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Efficiently estimating kinetics of interacting nucleic acid strands modeled as continuous-time Markov chains Zolaktaf, Sedigheh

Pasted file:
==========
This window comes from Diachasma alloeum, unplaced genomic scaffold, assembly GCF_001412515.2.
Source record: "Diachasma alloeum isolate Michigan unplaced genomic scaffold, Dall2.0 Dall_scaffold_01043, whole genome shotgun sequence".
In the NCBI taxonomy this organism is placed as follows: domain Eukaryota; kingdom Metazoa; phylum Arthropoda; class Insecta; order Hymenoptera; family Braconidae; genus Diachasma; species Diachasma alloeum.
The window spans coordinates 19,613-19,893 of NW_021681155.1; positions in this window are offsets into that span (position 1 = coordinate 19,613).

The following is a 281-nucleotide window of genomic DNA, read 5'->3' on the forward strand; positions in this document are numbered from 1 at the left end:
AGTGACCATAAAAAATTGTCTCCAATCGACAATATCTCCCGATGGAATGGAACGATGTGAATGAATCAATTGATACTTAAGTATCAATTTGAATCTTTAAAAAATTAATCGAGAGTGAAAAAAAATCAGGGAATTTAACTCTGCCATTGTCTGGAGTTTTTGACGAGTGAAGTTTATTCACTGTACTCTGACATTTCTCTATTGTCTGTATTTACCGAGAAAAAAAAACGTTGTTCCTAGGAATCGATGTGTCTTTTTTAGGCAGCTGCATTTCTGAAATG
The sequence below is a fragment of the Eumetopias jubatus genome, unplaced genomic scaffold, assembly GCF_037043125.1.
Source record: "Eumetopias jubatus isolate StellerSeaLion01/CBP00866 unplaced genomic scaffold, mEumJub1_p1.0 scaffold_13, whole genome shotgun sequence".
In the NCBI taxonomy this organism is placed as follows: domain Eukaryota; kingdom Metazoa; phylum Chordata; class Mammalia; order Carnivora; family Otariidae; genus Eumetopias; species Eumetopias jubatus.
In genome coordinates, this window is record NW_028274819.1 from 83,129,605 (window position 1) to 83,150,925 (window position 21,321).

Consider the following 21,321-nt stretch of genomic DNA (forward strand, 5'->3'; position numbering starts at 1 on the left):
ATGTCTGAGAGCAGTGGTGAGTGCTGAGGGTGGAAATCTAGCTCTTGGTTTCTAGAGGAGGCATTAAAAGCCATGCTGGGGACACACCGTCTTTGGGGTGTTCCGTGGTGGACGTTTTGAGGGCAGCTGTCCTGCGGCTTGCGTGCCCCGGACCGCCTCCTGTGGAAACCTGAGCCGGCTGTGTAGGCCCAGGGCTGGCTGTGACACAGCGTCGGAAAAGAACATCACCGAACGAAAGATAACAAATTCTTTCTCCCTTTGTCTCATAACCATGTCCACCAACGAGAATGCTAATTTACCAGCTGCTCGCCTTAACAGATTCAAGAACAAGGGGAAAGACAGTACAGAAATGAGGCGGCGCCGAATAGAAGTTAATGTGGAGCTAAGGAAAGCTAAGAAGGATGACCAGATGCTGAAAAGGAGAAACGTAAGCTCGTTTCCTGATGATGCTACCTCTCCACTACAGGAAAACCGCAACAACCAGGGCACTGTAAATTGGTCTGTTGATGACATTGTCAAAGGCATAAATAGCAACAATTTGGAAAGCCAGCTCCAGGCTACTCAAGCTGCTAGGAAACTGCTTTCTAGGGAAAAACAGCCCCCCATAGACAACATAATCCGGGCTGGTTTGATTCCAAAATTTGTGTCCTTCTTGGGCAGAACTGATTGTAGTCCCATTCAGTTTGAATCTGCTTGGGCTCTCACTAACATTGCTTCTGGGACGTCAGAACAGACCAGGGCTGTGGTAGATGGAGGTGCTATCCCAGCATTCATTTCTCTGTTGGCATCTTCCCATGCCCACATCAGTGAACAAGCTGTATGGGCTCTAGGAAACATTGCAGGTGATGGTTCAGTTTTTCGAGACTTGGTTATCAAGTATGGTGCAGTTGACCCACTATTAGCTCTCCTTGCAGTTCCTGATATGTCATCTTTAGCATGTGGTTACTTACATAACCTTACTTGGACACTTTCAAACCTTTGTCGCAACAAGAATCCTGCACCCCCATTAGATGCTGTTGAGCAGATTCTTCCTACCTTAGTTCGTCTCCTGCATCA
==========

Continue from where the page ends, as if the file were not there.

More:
Nucleic acid molecules are vital constituents of living beings. These molecules are also utilized for building autonomous nanoscale devices with biological and technological applications, such as toehold switches, algorithmic structures, robots, and logic gates. Predicting the kinetics (non-equilibrium dynamics) of interacting nucleic acid strands, such as hairpin opening and strand displacement reactions, would assist with understanding the functionality of nucleic acids in the cell and with building nucleic-acid based devices. Continuous-time Markov chains (CTMC) are commonly used to predict the kinetics of these reactions. However, predicting kinetics with CTMC models is challenging. Because, first, the CTMCs should be defined with accurate and biophysically realistic kinetic models. Second, the state space of the CTMCs may be large, making predictions time-consuming, particularly for reactions that happen on a long time scale (rare events), such as strand displacement at room temperature. We introduce an Arrhenius kinetic model of interacting nucleic acid strands that relates the activation energy of a state transition with the immediate local environment of the affected base pair. Our model can be used in stochastic simulations to estimate kinetic properties and is consistent with existing thermodynamic models that make equilibrium predictions. We infer the model’s parameters on a wide range of reactions by using mean first passage time (MFPT) estimates. We estimate MFPTs using exact computations on simplified state spaces. We show that our new model surpasses the performance of the previously established Metropolis kinetic model. We further address MFPT estimation and the rapid evaluation of perturbed parameters for parameter inference in the full state space of reactions’ CTMCs. We show how to use a reduced variance stochastic simulation algorithm (RVSSA) to estimate MFPTs. We also introduce a fixed path ensemble inference (FPEI) approach for the rapid evaluation of perturbed parameters. These methods are promising, but they are not suitable for rare events. Thus, we introduce the pathway elaboration method, a time-efficient and probabilistic truncated-based approach for addressing both mentioned tasks. We demonstrate the effectiveness of our methods by conducting computational experiments on nucleic acid kinetics measurements that cover a wide range of rates for different type of reactions.

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